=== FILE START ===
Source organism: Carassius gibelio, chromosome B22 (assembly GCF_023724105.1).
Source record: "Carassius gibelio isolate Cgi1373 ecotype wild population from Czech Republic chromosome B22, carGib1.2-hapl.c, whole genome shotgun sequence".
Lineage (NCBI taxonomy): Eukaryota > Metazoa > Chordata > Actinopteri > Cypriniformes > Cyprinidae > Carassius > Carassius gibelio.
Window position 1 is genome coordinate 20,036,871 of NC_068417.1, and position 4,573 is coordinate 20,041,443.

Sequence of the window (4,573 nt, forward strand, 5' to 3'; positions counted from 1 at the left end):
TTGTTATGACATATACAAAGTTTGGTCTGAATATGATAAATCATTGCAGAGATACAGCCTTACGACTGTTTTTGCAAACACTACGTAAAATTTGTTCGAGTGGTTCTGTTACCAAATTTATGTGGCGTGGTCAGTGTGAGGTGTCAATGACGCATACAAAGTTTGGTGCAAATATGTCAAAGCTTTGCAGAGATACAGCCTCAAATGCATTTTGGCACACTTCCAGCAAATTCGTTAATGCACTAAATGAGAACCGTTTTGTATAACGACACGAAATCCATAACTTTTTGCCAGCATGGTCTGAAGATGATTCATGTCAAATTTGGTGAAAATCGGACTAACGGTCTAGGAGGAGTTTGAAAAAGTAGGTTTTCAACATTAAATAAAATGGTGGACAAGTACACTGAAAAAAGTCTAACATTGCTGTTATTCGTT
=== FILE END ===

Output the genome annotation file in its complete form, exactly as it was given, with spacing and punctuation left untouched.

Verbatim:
Source organism: Carassius gibelio, chromosome B22 (assembly GCF_023724105.1).
Source record: "Carassius gibelio isolate Cgi1373 ecotype wild population from Czech Republic chromosome B22, carGib1.2-hapl.c, whole genome shotgun sequence".
Lineage (NCBI taxonomy): Eukaryota > Metazoa > Chordata > Actinopteri > Cypriniformes > Cyprinidae > Carassius > Carassius gibelio.
Window position 1 is genome coordinate 20,036,871 of NC_068417.1, and position 4,573 is coordinate 20,041,443.

Sequence of the window (4,573 nt, forward strand, 5' to 3'; positions counted from 1 at the left end):
TTGTTATGACATATACAAAGTTTGGTCTGAATATGATAAATCATTGCAGAGATACAGCCTTACGACTGTTTTTGCAAACACTACGTAAAATTTGTTCGAGTGGTTCTGTTACCAAATTTATGTGGCGTGGTCAGTGTGAGGTGTCAATGACGCATACAAAGTTTGGTGCAAATATGTCAAAGCTTTGCAGAGATACAGCCTCAAATGCATTTTGGCACACTTCCAGCAAATTCGTTAATGCACTAAATGAGAACCGTTTTGTATAACGACACGAAATCCATAACTTTTTGCCAGCATGGTCTGAAGATGATTCATGTCAAATTTGGTGAAAATCGGACTAACGGTCTAGGAGGAGTTTGAAAAAGTAGGTTTTCAACATTAAATAAAATGGTGGACAAGTACACTGAAAAAAGTCTAACATTGCTGTTATTCGTT